Many celebrities and athletes who’ve retired from their professions take up charity work, and Carlsson vom Dach is no exception. This August, Will Simpson’s gold-medal partner from the 2008 Olympic Games took a little time out of his regular routine to help ex-race horses.
On Aug. 15, Carlsson showed off his creative side by painting a few pictures for ReRun Inc.’s Moneigh program, which recruits equine celebrities to create artwork using their muzzles, tails and hooves. The paintings are auctioned on eBay, and some are available for a set donation.
Moneigh artists include an impressive list of race horse stars like Curlin, Zenyatta, Cigar, Smarty Jones, Funny Cide, Big Brown, Street Sense, Dynaformer, Storm Cat, A.P. Indy, Sky Away and Rags To Riches. ReRun has started recruiting horses from outside the Thoroughbred world like four-time USEF Horse of the Year Rox Dene, who preferred to paint in green and yellow.
ReRun’s Mary Simons, aka “Moneigh Mary,” and Karen Bailey selected an Olympic theme for Carlsson. The Holsteiner gelding (Cassini I—Gelsa, Grundyman) started out painting in red, white and blue, “signing” the painting with a gold horseshoe print, and he also created his version of the Olympic logo with multi-colored shoe prints in place of rings.
Simons uses nontoxic children’s paint for the project. Some horses are eager to hold a paintbrush in their mouths, while others prefer to dispense with the formalities and use their muzzles to spread paint on the paper.
“It just depends how nosey they are,” she explained. “Some of them love it; others aren’t as into it.”
ReRun, a nonprofit Thoroughbred adoption program started in 1996, began the Moneigh project in 2001 to raise money to help Thoroughbreds transition to second careers.
When Carlsson retired from the show ring last year, he was originally slated to go to Old Friends sanctuary in Georgetown, Ky. Limited space meant that he headed across the street to Jane and Frank Lyon Jr.’s Summer Wind Farm, which regularly partners with Old Friends and accepts overflow. Summer Wind proved a perfect fit, as the Thoroughbred breeding farm is also home to a host of retired and rescued animals. Bailey, a licensed wildlife rehabilitator and former amateur show jumper, also runs the Kentucky Wildlife Center at the same location.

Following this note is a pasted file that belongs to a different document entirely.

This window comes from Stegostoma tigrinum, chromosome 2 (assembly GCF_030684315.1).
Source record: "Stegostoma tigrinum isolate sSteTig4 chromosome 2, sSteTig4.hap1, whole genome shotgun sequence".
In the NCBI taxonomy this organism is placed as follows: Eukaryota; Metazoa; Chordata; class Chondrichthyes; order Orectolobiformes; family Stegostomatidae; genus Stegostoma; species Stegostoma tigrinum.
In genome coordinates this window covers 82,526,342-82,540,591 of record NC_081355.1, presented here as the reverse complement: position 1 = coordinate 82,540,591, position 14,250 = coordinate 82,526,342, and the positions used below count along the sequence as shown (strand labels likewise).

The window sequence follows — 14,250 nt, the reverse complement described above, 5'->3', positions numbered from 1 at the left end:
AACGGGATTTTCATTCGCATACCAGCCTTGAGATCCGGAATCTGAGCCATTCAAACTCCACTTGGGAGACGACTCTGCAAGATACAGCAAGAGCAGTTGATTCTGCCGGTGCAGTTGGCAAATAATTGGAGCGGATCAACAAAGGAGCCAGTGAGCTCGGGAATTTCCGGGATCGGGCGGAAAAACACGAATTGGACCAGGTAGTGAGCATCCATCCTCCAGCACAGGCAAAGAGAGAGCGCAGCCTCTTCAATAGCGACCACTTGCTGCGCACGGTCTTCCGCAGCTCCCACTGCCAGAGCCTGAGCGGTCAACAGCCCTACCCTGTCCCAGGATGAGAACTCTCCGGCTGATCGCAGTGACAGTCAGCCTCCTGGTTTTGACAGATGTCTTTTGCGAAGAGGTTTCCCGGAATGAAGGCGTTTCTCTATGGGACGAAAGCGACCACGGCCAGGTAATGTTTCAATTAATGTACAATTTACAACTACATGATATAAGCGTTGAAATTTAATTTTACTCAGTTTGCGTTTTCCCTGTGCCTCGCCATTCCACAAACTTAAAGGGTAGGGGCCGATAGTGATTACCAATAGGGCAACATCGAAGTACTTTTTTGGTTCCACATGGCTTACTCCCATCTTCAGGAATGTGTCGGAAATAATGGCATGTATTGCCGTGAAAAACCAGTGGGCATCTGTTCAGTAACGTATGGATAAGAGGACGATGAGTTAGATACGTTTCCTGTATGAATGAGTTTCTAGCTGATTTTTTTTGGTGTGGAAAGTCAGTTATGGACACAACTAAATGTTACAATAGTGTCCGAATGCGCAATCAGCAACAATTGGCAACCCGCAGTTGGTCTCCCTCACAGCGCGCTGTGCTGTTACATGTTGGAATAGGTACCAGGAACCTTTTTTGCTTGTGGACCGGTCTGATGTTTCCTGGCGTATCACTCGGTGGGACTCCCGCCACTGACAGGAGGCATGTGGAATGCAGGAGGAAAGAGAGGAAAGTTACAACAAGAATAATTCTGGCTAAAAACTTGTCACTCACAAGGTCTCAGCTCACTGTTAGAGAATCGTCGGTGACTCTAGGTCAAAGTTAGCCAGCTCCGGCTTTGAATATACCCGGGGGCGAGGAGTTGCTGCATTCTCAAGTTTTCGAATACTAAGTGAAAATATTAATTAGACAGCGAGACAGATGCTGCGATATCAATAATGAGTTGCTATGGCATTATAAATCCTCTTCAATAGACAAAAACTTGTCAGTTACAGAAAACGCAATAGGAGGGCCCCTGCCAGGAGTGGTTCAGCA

Carlsson still relishes the pampered show horse lifestyle. His days are filled with grooming, treats and occasional trail rides with Bailey, who dotes on him. He splits his time between the field and an oversized stall across from his Quarter Horse pasture mate. At 16 he looks like he could step into the show ring, and he recently reunited with Simpson, who visited him at the farm and rode him in a retirement ceremony at the Adequan/FEI North American Junior and Young Riders Championships.
“It was so nice to see him in a pasture, just relaxing” said Simpson, Westlake Village, Calif. “Karen is just amazing with animals and has a real connection with him. To see a horse I’d done so much with—all in high pressure situations at the trials and the Games—it was great to see him super healthy mentally and physically, and so happy.”
If you enjoyed this article and would like to read more like it, consider subscribing. The original version of "An Olympic Champion Donates “Moneigh” To Help Race Horses" ran in the Sept. 3, 2012, issue. Check out the table of contents to see what great stories are in the magazine this week.